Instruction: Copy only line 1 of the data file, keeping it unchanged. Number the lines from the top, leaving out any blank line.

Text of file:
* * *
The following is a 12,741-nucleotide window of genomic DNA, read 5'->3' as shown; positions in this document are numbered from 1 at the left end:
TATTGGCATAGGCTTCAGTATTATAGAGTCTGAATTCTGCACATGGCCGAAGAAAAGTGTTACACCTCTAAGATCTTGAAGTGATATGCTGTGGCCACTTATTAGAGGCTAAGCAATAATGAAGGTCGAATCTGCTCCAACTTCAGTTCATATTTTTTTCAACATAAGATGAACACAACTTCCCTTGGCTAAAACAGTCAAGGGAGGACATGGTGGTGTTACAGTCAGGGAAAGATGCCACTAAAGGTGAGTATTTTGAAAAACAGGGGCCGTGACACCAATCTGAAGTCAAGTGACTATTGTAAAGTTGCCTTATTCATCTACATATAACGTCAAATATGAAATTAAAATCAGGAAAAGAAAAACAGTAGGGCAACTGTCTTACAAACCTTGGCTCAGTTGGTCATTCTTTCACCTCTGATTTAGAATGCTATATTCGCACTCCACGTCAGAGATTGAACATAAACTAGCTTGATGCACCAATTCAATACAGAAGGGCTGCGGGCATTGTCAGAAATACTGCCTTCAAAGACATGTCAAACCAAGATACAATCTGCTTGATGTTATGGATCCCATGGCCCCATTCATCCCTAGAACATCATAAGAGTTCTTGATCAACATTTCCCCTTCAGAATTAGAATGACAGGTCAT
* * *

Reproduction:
The following is a 12,741-nucleotide window of genomic DNA, read 5'->3' as shown; positions in this document are numbered from 1 at the left end: